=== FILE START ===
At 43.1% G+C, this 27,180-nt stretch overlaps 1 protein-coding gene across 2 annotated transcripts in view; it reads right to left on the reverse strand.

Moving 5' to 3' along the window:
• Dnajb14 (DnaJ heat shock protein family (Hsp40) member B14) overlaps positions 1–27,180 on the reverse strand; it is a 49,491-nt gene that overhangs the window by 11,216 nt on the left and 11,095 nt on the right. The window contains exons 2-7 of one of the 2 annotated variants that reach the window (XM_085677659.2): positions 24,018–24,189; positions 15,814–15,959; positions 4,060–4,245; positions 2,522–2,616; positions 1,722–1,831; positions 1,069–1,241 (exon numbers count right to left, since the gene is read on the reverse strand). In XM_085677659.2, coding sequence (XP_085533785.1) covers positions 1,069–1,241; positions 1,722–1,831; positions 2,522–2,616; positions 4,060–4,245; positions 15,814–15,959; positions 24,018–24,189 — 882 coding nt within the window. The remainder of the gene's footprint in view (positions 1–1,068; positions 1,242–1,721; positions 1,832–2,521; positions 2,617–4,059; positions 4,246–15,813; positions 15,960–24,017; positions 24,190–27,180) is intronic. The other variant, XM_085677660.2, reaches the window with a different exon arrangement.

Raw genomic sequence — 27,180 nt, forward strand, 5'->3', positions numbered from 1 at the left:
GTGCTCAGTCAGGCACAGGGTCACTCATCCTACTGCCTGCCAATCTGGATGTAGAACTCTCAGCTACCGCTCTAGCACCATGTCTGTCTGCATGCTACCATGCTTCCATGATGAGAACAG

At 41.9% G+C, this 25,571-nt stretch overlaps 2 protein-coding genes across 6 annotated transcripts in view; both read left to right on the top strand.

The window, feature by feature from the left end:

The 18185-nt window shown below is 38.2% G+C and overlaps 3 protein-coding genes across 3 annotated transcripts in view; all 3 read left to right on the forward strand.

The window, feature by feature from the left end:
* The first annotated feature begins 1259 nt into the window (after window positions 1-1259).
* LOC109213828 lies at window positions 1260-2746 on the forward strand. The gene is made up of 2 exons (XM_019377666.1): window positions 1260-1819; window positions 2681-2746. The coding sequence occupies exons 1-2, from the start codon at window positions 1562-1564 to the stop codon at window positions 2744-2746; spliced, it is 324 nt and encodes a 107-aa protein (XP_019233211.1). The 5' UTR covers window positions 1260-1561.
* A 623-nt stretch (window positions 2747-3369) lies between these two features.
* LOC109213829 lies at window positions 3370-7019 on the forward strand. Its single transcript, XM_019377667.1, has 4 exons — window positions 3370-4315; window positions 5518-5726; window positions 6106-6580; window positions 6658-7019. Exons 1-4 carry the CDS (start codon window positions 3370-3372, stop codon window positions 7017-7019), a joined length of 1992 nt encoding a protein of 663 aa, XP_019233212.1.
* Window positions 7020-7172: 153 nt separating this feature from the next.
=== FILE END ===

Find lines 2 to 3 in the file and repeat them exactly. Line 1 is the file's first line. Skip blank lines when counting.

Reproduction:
Moving 5' to 3' along the window:
• Dnajb14 (DnaJ heat shock protein family (Hsp40) member B14) overlaps positions 1–27,180 on the reverse strand; it is a 49,491-nt gene that overhangs the window by 11,216 nt on the left and 11,095 nt on the right. The window contains exons 2-7 of one of the 2 annotated variants that reach the window (XM_085677659.2): positions 24,018–24,189; positions 15,814–15,959; positions 4,060–4,245; positions 2,522–2,616; positions 1,722–1,831; positions 1,069–1,241 (exon numbers count right to left, since the gene is read on the reverse strand). In XM_085677659.2, coding sequence (XP_085533785.1) covers positions 1,069–1,241; positions 1,722–1,831; positions 2,522–2,616; positions 4,060–4,245; positions 15,814–15,959; positions 24,018–24,189 — 882 coding nt within the window. The remainder of the gene's footprint in view (positions 1–1,068; positions 1,242–1,721; positions 1,832–2,521; positions 2,617–4,059; positions 4,246–15,813; positions 15,960–24,017; positions 24,190–27,180) is intronic. The other variant, XM_085677660.2, reaches the window with a different exon arrangement.